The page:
“Fat isn’t the problem. Dieting is the problem. A society that rejects anyone whose body shape or size doesn’t match an impossible ideal is the problem. A medical establishment that equates “thin” with “healthy” is the problem.”
Many health and fitness professionals are now trying to integrate Health at Every Size principles into their everyday practice. This point of view is nicely summarised in the tag line; Science fortified with compassion, coined by health coach Dr Gabrielle Fundaro. In her Bridging the Gap Series, she states;
“Many people have strong opinions about Health at Every Size (HAES), Intuitive Eating, weight neutrality, anti-diet culture, and body positivity, often despite having read none of the books or literature. Let me be clear: I have seen misinformed, extremist voices yelling from both sides of this divide.”
“Contrary to popular belief, HAES does not state that health is present at every size; rather, the central tenant of the paradigm is simply that a person’s size should not prevent them from engaging in health-seeking behavior. They accurately assert that weight is not predictive of health status and focus on health-seeking behaviors rather than outcomes (such as weight loss).”
For an in-depth discussion of the application of Health at Every Size within an evidence-based framework, we highly recommend reading Dr Gabrielle’s series (part 1 and part 2) on the Renaissance Periodisation website.
Challenging Biases and Assumptions
This is probably the most contentious part of the Health at Every Size movement. In 2011, Lindo Bacon and Lucy Aphramor wrote the paper Weight Science: Evaluating the Evidence for a Paradigm Shift, in which they attempted to put forth a scientific rationale for the use of Health at Every Size within public health guidelines. They challenged the following assumptions;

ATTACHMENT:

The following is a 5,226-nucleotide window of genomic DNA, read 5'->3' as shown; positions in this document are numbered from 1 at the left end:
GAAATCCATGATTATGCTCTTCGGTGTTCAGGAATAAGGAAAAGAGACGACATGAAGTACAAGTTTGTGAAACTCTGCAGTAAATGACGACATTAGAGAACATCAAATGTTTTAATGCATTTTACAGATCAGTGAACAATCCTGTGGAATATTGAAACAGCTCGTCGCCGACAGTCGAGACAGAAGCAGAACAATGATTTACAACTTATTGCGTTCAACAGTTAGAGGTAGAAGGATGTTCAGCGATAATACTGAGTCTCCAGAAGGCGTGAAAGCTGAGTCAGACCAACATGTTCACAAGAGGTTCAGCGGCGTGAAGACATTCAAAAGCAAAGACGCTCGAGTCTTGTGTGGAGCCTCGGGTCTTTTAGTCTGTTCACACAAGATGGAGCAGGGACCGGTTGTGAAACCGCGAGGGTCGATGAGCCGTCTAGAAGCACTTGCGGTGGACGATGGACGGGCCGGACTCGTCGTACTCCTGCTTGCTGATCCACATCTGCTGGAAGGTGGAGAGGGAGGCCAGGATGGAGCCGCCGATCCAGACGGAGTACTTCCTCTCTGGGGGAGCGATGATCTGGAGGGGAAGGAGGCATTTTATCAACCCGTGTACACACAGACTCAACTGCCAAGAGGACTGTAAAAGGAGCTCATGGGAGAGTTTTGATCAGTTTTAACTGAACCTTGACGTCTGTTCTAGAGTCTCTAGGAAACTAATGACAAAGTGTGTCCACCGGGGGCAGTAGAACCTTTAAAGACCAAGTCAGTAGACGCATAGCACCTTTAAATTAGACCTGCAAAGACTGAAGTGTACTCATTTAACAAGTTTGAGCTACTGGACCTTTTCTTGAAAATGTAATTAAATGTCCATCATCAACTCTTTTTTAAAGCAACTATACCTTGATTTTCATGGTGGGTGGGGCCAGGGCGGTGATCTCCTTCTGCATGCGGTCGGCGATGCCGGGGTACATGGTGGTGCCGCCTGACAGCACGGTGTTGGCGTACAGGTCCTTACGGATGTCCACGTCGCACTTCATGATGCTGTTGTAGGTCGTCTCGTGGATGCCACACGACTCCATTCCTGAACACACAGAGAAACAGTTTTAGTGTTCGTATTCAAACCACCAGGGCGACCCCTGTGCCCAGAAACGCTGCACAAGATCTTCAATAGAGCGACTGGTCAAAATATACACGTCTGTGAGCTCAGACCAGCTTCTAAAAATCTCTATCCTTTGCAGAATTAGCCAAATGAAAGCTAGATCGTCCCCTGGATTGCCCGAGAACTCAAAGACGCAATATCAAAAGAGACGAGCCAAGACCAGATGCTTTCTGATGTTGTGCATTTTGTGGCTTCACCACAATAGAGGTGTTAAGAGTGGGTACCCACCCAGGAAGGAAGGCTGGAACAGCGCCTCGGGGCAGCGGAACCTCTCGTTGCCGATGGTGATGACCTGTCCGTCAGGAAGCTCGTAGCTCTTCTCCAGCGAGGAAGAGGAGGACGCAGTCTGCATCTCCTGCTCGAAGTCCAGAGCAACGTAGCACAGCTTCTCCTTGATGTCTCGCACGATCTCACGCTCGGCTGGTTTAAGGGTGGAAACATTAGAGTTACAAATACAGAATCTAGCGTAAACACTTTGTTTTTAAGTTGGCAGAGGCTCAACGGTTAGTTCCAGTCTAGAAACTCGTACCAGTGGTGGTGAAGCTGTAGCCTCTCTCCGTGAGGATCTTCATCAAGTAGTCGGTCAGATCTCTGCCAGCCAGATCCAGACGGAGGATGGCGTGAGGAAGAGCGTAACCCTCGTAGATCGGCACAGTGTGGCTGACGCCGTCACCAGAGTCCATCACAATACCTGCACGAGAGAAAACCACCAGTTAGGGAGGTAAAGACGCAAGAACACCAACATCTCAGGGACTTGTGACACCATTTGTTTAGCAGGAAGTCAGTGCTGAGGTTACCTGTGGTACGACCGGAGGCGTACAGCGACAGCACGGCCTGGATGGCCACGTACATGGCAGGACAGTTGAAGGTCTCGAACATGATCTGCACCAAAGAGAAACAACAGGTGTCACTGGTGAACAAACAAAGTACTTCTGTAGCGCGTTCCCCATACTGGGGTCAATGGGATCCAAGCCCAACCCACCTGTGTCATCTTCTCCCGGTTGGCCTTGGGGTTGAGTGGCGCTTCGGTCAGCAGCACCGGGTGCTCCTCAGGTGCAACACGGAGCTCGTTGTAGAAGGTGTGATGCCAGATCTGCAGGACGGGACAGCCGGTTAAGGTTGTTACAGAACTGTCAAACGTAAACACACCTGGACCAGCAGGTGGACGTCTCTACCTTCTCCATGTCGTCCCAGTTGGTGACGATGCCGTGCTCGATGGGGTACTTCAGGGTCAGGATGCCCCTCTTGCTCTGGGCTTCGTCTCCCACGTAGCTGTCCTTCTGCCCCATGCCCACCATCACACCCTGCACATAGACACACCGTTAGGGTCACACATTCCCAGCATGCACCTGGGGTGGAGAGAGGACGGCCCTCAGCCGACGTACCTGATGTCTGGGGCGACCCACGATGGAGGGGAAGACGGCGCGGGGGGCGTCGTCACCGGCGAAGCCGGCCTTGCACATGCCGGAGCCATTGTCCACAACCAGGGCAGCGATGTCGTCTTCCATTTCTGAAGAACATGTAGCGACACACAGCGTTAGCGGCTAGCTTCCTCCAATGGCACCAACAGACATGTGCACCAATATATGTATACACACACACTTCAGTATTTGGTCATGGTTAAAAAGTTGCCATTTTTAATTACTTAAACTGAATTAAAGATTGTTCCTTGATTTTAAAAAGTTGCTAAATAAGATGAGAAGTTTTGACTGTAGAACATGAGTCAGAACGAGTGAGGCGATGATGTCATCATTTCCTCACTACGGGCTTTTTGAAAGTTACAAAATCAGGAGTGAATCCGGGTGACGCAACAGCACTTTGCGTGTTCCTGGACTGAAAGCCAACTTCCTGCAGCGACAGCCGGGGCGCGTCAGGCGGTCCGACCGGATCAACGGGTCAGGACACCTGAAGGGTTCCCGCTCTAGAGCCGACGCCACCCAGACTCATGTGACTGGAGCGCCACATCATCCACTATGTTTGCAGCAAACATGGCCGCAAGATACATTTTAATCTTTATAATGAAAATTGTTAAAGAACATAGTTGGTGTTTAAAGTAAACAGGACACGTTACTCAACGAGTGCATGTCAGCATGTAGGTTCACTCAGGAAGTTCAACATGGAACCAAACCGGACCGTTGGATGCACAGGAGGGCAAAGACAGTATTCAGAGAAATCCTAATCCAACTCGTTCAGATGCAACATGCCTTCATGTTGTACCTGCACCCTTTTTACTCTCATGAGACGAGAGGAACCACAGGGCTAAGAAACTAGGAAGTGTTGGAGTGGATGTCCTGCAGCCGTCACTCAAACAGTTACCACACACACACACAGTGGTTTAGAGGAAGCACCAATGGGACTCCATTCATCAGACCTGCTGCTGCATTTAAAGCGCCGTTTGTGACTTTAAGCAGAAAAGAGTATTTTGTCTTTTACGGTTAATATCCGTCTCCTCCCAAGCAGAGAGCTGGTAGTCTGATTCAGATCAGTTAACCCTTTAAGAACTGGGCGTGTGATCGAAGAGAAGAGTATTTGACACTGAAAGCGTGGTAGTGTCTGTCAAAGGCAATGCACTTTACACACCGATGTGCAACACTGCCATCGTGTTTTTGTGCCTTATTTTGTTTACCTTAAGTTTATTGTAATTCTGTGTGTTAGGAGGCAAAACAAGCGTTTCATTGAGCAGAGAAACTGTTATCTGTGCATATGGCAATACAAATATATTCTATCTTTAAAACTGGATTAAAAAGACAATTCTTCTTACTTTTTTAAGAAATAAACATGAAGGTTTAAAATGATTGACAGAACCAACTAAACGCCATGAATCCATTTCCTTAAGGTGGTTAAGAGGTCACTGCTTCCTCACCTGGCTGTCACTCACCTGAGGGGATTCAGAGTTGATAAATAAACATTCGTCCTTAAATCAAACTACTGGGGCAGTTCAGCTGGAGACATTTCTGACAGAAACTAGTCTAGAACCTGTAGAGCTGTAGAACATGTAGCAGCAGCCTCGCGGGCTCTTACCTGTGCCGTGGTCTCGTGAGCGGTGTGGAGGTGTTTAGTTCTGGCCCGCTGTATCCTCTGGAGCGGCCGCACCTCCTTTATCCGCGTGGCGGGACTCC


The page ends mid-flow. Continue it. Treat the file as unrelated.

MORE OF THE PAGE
- Adiposity (body fat in itself) poses significant morbidity and mortality risk.
- Weight loss will prolong life.
- Anyone who is determined can lose weight and keep it off through appropriate diet and exercise.
- The pursuit of weight loss is a practical and positive goal.
- The only way for people living with obesity to improve health is to lose weight.
- Obesity-related costs place a large burden on the economic and health system, and this can be corrected by focused attention to obesity treatment and prevention.
It’s important to note that, at face value, many of these statements run against our current understanding of the weight/health paradigm (more on this in part 2). It’s also clear that Lindo Bacon has a vested interest (book sales) in promoting this paradigm shift. However, the devil’s in the details. Biases and assumptions require challenge. Different ideas and perspectives should be put forth for peer review and due process.
It is not our place to validate Lindo Bacon’s evidence here, but the attempt to pose questions and challenge long-held assumptions could be positive if it sparks healthy debate and offers utility. We don’t believe it’s worthwhile devolving into an “us vs them” narrative.
Weight Neutrality and Body Positivity
Health at Every Size is closely associated with the popular Body Positivity Movement as seen in many marketing (Dove’s Campaign for Real Beauty) and social media campaigns. But they differ in one important way.
The Body Positivity Movement encourages everyone to love and feel good about their bodies, no matter what their size, weight or shape. For some, this is a necessary and empowering push-back against decades of weight discrimination. It is an inclusive movement that helps people feel good in their own skin. For others, it may be seen to encourage unhealthy behaviours or discourage healthy ones for the sake of activism.
Health at Every Size, on the other hand, is said to be “weight neutral”. This means our body size/weight should bear no negative or positive connotations. The premise is that divorcing morality (good or bad) from one’s weight can be psychologically freeing in a way that helps individuals make more pragmatic decisions about their health and wellbeing.
Health and fitness practitioners are also being encouraged to adopt this weight-neutral approach. Meaning they should shift away from using weight loss as the most significant metric for success and focus more on healthy habits and behaviours.